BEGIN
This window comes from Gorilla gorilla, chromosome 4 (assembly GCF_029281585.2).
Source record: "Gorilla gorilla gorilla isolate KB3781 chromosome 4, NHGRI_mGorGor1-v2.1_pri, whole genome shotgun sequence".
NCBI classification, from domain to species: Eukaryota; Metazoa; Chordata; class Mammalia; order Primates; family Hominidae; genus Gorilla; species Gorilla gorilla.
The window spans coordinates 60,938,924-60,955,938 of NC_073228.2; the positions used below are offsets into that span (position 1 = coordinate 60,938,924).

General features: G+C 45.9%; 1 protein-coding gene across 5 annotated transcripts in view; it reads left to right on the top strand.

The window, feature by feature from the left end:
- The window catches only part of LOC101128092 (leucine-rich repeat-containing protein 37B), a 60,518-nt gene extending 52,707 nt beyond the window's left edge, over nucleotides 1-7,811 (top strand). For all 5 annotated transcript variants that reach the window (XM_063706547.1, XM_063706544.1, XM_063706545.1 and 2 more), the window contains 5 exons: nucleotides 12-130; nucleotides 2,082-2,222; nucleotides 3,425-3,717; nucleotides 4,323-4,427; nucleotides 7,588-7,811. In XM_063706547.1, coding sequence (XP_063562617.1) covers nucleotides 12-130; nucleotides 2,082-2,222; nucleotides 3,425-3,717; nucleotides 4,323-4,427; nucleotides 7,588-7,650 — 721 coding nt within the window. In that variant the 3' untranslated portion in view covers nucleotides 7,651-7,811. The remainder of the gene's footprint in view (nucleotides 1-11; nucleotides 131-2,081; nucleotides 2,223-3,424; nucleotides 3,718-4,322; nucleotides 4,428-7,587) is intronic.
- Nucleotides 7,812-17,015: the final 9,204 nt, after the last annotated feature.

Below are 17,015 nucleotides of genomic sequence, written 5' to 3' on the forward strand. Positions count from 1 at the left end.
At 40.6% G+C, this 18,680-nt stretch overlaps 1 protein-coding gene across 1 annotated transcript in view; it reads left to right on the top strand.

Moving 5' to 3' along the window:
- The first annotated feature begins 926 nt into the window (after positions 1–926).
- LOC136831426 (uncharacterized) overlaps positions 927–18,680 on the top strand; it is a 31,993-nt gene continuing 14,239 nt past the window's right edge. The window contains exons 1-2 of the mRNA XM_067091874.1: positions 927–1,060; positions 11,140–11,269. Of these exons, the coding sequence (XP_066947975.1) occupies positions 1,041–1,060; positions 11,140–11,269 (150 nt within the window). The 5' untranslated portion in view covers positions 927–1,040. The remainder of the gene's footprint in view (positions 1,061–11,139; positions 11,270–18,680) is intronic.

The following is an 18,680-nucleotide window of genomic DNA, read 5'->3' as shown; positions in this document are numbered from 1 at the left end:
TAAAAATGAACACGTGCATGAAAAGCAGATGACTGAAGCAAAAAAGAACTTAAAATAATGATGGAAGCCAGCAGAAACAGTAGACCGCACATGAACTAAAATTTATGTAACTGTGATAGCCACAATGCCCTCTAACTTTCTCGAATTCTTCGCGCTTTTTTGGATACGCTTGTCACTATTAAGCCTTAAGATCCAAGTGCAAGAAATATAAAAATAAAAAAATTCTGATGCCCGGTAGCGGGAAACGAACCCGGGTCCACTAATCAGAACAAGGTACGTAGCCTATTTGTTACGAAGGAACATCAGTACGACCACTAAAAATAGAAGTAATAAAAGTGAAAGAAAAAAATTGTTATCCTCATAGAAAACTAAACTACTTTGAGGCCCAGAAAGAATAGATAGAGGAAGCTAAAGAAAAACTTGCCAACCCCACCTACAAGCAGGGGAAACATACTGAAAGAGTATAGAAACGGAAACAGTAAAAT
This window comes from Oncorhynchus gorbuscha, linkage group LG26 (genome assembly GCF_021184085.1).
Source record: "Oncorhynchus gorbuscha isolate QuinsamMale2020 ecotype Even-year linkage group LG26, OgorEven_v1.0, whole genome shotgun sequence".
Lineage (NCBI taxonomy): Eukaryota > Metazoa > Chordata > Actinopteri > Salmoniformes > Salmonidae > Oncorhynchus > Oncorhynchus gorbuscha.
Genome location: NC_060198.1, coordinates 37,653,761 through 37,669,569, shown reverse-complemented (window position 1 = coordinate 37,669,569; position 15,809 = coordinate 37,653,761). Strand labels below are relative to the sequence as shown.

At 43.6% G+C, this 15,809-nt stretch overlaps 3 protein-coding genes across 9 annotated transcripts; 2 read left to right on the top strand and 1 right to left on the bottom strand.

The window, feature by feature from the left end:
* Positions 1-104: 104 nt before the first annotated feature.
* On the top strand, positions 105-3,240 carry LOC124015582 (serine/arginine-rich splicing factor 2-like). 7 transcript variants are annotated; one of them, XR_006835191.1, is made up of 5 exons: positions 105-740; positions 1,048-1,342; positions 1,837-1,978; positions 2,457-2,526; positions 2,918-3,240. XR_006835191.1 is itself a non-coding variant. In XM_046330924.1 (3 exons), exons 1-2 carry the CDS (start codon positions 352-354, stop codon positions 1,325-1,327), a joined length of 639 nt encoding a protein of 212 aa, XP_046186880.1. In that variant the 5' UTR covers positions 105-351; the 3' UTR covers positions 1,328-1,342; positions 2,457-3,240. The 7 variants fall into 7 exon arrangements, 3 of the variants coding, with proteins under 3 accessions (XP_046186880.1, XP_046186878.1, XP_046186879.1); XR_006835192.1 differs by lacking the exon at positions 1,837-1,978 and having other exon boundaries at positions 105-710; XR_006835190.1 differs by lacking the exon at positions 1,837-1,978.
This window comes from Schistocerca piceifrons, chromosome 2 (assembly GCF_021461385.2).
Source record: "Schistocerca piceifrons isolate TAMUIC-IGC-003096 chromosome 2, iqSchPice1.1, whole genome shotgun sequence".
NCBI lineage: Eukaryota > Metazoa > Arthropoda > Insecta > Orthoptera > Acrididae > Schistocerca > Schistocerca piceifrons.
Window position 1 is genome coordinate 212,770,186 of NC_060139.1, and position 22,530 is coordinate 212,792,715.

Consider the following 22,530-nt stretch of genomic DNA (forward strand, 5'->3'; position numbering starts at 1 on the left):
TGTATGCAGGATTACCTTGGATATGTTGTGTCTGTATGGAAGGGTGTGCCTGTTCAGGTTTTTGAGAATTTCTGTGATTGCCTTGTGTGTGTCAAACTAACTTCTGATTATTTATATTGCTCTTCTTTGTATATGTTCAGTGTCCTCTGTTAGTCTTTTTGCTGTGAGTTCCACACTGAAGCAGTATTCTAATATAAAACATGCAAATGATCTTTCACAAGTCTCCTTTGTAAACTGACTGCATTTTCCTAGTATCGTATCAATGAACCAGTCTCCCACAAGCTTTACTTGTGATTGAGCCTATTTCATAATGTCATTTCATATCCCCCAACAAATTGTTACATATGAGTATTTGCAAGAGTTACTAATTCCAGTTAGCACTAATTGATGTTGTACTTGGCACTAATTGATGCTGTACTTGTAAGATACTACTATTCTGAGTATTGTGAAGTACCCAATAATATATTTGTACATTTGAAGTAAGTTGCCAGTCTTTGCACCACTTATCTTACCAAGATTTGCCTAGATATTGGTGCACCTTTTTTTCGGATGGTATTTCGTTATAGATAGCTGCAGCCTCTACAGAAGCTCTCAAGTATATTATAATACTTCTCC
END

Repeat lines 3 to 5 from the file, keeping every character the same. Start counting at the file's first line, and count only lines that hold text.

NCBI classification, from domain to species: Eukaryota; Metazoa; Chordata; class Mammalia; order Primates; family Hominidae; genus Gorilla; species Gorilla gorilla.
The window spans coordinates 60,938,924-60,955,938 of NC_073228.2; the positions used below are offsets into that span (position 1 = coordinate 60,938,924).

General features: G+C 45.9%; 1 protein-coding gene across 5 annotated transcripts in view; it reads left to right on the top strand.